Electors on the lists 12,285
2003 Manitoba general election: Arthur-Virden
Party Candidate Votes % ±% Expenditures
Progressive Conservative Larry Maguire 4,135 53.81 +4.56 $16,859.29
New Democratic Perry Kalynuk 3,219 41.89 +6.10 $12,413.35
Liberal Vaughn Ramsay 331 4.31 −10.66 $1,630.42
Total valid votes 7,685 100.00
Rejected and declined ballots 25
Turnout 7,710 60.40 −4.17
Electors on the lists 12,765
Source: http://www.elections.mb.ca/en/Results/38_division_results/38_arthur-virden_summary_results.html
1999 Manitoba general election: Arthur-Virden
Party Candidate Votes % Expenditures
Progressive Conservative Larry Maguire 4,215 49.25 $21,631.54
New Democratic Perry Kalynuk 3,063 35.79 $6,262.00
Liberal Bob Brigden 1,281 14.97 $9,722.15
Total valid votes 8,559 100.00
Rejected and declined ballots 66
Turnout 8,625 64.57
Electors on the lists 13,358


1994 Canadian Wheat Board Election, Western Manitoba Advisor
Candidate Total votes % of total votes
Bill Nicholson 2,728 63.86
(x)Larry Maguire 1,544 36.14
Total valid votes 4,272 100.00

Maguire seems to have been elected as the Canadian Wheat Board's Western Manitoba advisor in 1986 and 1990.

All provincial and federal electoral information is taken from Elections Manitoba and Elections Canada. Provincial expenditure entries refer to individual candidate expenses. The 1994 Wheat Board election results are taken from the Winnipeg Free Press, 3 December 2004.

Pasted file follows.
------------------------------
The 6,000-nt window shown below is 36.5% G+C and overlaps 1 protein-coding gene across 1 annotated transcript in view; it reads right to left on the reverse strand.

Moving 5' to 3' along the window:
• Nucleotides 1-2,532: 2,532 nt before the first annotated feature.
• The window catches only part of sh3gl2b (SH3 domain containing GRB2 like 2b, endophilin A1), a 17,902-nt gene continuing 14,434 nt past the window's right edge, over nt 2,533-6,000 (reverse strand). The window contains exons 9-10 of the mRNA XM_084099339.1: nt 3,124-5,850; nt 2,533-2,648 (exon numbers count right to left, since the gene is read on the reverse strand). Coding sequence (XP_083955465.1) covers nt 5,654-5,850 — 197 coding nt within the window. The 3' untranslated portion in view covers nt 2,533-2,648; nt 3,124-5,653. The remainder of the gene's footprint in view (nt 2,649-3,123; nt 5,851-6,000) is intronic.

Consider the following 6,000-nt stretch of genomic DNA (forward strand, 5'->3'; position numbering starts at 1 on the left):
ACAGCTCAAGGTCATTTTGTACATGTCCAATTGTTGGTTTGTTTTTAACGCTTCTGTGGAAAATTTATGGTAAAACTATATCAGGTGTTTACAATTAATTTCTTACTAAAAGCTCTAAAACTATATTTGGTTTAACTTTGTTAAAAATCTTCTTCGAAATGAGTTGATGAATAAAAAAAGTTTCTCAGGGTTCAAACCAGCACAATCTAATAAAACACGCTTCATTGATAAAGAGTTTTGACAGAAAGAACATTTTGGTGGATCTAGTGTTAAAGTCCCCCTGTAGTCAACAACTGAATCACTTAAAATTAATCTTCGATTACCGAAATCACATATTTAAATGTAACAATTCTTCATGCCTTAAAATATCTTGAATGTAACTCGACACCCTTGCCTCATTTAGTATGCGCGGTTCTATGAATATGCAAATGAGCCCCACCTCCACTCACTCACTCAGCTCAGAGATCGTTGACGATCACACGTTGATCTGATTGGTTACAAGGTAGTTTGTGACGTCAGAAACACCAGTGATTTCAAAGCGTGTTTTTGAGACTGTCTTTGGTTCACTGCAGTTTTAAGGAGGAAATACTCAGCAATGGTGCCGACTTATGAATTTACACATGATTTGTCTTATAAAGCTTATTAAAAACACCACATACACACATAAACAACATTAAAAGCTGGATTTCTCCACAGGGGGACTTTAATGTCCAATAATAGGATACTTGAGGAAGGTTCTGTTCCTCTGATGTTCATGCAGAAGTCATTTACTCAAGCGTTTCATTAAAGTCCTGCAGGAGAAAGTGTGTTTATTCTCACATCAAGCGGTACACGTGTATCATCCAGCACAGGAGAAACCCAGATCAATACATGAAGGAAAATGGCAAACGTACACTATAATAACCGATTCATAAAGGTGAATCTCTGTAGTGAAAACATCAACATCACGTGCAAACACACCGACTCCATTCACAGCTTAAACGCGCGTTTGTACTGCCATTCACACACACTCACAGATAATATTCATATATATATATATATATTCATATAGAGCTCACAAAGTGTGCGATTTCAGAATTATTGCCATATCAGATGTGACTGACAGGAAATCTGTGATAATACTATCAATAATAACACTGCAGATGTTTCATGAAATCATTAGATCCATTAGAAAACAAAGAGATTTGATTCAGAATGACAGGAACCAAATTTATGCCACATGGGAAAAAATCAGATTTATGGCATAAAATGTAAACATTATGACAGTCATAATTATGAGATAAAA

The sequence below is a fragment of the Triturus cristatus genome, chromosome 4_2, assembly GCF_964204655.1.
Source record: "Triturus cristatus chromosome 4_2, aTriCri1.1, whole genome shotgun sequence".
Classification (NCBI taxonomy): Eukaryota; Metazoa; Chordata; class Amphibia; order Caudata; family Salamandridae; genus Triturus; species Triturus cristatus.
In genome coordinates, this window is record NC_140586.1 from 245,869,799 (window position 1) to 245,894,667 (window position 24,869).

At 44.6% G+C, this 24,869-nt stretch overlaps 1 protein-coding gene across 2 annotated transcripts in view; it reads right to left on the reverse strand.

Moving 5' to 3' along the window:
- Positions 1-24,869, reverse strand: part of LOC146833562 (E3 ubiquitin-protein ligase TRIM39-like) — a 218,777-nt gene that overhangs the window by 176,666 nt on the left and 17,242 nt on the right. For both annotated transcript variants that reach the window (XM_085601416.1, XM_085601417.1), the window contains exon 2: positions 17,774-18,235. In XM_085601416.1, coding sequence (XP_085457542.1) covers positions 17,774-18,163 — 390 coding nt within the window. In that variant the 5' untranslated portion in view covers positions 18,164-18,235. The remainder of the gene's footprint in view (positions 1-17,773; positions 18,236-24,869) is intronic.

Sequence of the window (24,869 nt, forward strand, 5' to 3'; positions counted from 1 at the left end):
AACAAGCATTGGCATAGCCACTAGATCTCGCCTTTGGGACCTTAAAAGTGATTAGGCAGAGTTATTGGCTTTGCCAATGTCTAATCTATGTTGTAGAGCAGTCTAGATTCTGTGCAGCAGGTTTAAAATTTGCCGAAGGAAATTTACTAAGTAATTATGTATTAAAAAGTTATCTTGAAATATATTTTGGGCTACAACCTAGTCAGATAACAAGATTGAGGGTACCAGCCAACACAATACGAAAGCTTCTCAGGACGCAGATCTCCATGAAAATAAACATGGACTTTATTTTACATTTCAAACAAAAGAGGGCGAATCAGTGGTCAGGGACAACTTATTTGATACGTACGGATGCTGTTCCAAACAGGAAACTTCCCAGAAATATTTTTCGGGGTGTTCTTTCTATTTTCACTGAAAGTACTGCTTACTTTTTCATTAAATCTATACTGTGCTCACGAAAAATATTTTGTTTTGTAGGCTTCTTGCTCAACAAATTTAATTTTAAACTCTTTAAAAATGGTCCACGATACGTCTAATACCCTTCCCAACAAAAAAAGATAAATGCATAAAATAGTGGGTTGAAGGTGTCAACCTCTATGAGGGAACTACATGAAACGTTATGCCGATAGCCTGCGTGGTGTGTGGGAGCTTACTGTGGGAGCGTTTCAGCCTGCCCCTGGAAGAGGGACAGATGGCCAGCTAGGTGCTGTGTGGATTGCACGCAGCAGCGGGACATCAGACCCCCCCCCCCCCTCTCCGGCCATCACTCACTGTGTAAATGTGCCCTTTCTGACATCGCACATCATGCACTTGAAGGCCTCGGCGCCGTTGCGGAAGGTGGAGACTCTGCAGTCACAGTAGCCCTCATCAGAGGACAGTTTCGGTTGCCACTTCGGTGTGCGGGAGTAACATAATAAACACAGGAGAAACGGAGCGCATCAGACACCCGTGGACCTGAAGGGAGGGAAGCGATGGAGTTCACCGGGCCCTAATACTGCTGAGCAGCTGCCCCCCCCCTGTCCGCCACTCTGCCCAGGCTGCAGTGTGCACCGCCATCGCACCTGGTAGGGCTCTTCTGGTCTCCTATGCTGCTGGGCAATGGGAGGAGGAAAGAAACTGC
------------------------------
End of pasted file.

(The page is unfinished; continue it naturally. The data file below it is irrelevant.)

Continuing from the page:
1. ^ "Larry Maguire". ourcommons.ca. Parliament Of Canada.
  2. ^ Larry Maguire: Biography, Larry Maguire, accessed 15 December 2006.
  3. ^ "Alliance announces National Coalition", Canada NewsWire, 6 November 1991, 15:40; Darren Scheuttler, "Crow debate reborn in GATT shadow", Financial Post, 30 January 1992, 12; Don Campbell, "Tories enter pressure-cooker", Winnipeg Free Press, 22 June 1993.
  4. ^ Bill Redekop, "Wheat board future sparks bitter battle", Winnipeg Free Press, 14 November 1994.
  5. ^ Bill Redekop, "Farmers' votes a solid rejection of voluntary monopoly' reforms", Winnipeg Free Press, 3 December 1994.
  6. ^ Mathew Ingram, "Wheat board debate far from over", Winnipeg Free Press, 27 March 1997.
  7. ^ Paul Samyn, "Sowing seeds of industry", Winnipeg Free Press, 2 February 1998, A1.
  8. ^ Stevens Wild, "CWB recount bolsters pro-monopoly forces", Winnipeg Free Press, 15 December 1998, B4.
  9. ^ Maguire was supported by Felix Holtmann, an MP from a neighbouring riding. See Don Campbell, "Brandon Tory battle hard-fought", Winnipeg Free Press, 23 June 1993.
  10. ^ Don Campbell, "Tory scores upset win", Winnipeg Free Press, 23 June 1993.
  11. ^ "Way clear for Borotsik", Winnipeg Free Press, 18 October 1996, A9.
  12. ^ Slark, Colin (24 June 2021). "Maguire's inheritance bill to become law". The Brandon Sun.
  13. ^ Helen Fallding, "Nestibo gets nod at huge Tory meeting", Winnipeg Free Press, 29 April 1999, A10. The other two candidates were Dale Smeltz and Grant Fotheringham.
  14. ^ Bill Redekop, "Defendant in lawsuit denies breaking any election rules", Winnipeg Free Press, 29 July 1999, A6.